According to reports from Washington, instead of raising taxes or cutting spending we could solve America’s debt crisis simply by going after uncollected taxes. It’s claimed that over $400 billion dollars a year go uncollected. The difference between what is actually collected on time and what the IRS believes should be collected is referred to as the “tax gap.”
While I am quite certain that there is a gap between what is owed and what gets paid, I am equally certain that the tax gap is significantly under $400 billion per year. Working from the other side of the table, I find it very rare that the amount the IRS claims someone to owe in debt is accurate.
One case I worked on involved a young woman who received an IRS notice stating that she owed over $2 million in taxes. Yes, two million dollars! Clearly, there was a mistake. Once we sorted the whole thing out, it turned out that she owed $13. That’s not a typo; the IRS said she owed $2 million when she really owed $13. How many more mistakes like that are out there?
Although the $2 million case is an unusual example, the taxpayers I work with who receive collection notices from the IRS often wind up receiving refunds after I’ve finished processing their paperwork. This is not because I’m some kind of master tax genius (although I‘d like people to think so), but merely because I’ve done the paperwork correctly.
The tax code has become so complex that even college educated professionals have trouble navigating the tax code. This is my job, I have training and experience, and it’s not always easy for me to interpret the tax code. Sometimes, even IRS personnel have trouble interpreting the tax code. I recently represented a taxpayer at an audit that was very focused on one item on the tax return. Although it was implied that the taxpayer had prepared the information “wrong,” there were no guidelines as to how to do it “right.” I asked the auditor, “Tell me how you want this done. I will do it.” She couldn’t answer me. Not because she was stupid or incompetent, but because there are no IRS guidelines for that particular issue (Yes, we won that audit).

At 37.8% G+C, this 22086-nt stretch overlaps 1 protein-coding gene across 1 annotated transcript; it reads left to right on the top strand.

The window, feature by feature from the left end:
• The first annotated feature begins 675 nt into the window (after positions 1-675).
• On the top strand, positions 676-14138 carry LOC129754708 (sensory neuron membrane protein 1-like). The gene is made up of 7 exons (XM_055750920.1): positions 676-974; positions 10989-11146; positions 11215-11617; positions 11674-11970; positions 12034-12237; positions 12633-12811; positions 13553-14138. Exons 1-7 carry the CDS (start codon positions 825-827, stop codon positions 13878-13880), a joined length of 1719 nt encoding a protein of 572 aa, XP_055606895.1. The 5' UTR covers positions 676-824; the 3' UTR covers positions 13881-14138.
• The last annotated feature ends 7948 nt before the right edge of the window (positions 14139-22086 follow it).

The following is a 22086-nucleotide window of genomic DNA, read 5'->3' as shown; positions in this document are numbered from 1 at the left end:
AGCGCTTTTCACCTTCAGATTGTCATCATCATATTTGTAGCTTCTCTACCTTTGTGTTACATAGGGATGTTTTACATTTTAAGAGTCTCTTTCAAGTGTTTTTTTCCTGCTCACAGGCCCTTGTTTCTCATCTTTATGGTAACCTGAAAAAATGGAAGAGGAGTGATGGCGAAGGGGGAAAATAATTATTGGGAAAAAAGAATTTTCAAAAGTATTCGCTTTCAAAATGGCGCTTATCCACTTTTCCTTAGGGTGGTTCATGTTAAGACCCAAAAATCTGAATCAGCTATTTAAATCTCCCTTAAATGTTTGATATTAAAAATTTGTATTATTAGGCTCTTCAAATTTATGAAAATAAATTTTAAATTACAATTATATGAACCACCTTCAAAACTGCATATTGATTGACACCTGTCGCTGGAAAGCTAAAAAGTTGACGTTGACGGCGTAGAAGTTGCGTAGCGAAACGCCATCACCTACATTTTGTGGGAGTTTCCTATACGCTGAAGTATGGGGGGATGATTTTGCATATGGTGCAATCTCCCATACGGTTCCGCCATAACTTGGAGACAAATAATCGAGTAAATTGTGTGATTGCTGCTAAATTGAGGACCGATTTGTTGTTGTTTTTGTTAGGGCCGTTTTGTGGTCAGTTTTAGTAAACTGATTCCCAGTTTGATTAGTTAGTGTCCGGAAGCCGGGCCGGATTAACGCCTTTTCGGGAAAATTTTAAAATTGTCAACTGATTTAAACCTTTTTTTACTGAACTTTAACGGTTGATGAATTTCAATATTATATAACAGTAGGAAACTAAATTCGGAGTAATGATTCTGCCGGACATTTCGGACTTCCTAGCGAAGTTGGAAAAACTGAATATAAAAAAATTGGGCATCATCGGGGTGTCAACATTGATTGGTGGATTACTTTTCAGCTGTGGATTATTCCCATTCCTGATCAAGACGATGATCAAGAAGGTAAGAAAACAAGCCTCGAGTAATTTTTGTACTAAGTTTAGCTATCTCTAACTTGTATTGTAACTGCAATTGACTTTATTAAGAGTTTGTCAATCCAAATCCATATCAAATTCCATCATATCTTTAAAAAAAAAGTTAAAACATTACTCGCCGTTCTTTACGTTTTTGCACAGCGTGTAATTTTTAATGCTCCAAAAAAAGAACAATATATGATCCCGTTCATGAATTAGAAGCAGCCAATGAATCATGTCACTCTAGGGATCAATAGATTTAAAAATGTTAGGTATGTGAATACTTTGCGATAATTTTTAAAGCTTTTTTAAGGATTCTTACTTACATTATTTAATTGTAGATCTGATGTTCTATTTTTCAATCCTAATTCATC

One particularly galling point in the “tax gap” argument is a claim made by Benjamin Harris, a research economist at the Brookings Institution. He was recently quoted in an article in the St Louis Post Dispatch, “You kind of feel like a sucker as a wage earner. Here you are paying taxes because someone else is paying you, but if someone else is getting paid on their own, they pay taxes at half the rate.” As a self-employed business owner, this makes me furious. First, I pay taxes at a higher rate than Harris because I have to pay my self- employment tax over and above my regular tax rate. Additionally, as an employer, I pay my share of my employee’s FICA taxes, a benefit that Mr. Harris receives but appears to be blind to. To see the entire article, here’s a link: http://www.stltoday.com/news/national/article_890fa85f-c788-5a96-978c-d90edae37593.html?print=1
Are there people who cheat on their taxes? Certainly, and they should be caught and prosecuted to the full extent of the law. However, do not assume that all business owners cheat on their taxes. They probably don’t owe what the IRS says they do.